► Quality of sleep, especially sleep duration, was related to problems with day-time cognitive and adaptive functioning in children with Autism Spectrum Disorder. ► Our examination of children with ASD's sleep deprivation (i.e., few hours of sleep per night) negatively impacted their intellectual ability and verbal skills. ► Parental report of their children's sleep in a 24 h period predicted adaptive behavior, such as daily living and social skills and motor dexterity for children. ► Children who experienced more night waking (e.g., screaming) and more sensitivity to sleeping environment disturbances (e.g., noise) were less likely to be successful with daily living skills. ► Breathing related sleep problems and fewer hours of sleep related most often to problems with perceptual tasks. Sleep problems associated with autism spectrum disorders (ASD) have been well documented, but less is known about the effects of sleep problems on day-time cognitive and adaptive performance in this population. Children diagnosed with autism or pervasive developmental disorder-not otherwise specified (PDD-NOS) ( = 335) from 1 to 10 years of age ( = 5.5 years) were evaluated for the relationships of Behavioral Evaluation of Disorders of Sleep (BEDS; ) scores to measures of intelligence and adaptive behavior. Results suggested that children who slept fewer hours per night had overall intelligence, verbal skills, overall adaptive functioning, daily living skills, socialization skills, and motor development. Children who slept fewer hours at night with waking during the night had more communication problems. Breathing related sleep problems and fewer hours of sleep related most often to problems with perceptual tasks. The results indicate that quality of sleep – especially sleep duration – may be related to problems with day-time cognitive and adaptive functioning in children with autism and PDD-NOS. However, future research must be conducted to further understand these relationships.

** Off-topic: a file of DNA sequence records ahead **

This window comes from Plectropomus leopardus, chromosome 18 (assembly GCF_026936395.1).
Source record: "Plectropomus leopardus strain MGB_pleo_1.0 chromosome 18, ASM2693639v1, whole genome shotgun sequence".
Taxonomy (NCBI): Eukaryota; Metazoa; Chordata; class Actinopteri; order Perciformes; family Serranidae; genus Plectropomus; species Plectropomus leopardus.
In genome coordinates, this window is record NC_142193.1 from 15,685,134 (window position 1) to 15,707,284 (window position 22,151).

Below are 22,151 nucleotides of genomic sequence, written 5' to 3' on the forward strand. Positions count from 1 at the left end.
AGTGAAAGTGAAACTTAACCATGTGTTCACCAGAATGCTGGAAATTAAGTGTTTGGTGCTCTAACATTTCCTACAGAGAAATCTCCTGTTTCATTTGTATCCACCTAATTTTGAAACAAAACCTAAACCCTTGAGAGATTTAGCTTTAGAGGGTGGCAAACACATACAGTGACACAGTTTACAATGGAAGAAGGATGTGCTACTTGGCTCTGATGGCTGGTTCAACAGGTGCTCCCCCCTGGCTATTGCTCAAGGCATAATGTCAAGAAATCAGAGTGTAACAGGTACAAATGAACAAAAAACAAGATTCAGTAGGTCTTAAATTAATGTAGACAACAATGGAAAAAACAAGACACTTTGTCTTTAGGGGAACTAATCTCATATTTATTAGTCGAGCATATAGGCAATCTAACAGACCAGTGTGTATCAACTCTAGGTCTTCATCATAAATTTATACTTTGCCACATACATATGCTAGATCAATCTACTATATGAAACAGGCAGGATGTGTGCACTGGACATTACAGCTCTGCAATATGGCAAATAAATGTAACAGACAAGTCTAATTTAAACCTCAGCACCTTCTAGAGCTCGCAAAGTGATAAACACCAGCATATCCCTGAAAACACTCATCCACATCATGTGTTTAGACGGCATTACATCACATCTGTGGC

► Four children with developmental disabilities were taught to request preferred snacks or toys using an iPod -based speech-generating device (SGD) and manual signs (MS) ► Preference for using SGD versus MS was assessed during and after acquisition training ► The intervention led to acquisition of SGD and MS use and three participants demonstrated a preference for the SGD. We compared speed of acquisition and preference for using a speech-generating device (SGD) versus manual signing (MS) as augmentative and alternative communication (AAC) options. Four children with developmental disabilities (DD), aged 5–10 years, were taught to request preferred objects using an iPod -based SGD and MS. Intervention was introduced in a multiple-probe across participants design and SGD and MS conditions were compared in an alternating treatments design. A systematic choice-making paradigm was implemented to determine if the children showed a preference for using SGD or MS. All participants showed increased use of SGD when intervention was introduced, but only three learned under the MS condition. Three participants exhibited a preference for the SGD while the remaining participant demonstrated a preference for using MS. Results support previous studies showing that individuals with DD often show a preference for different AAC options and extend previous data by suggesting that acquisition and maintenance was better for the preferred option.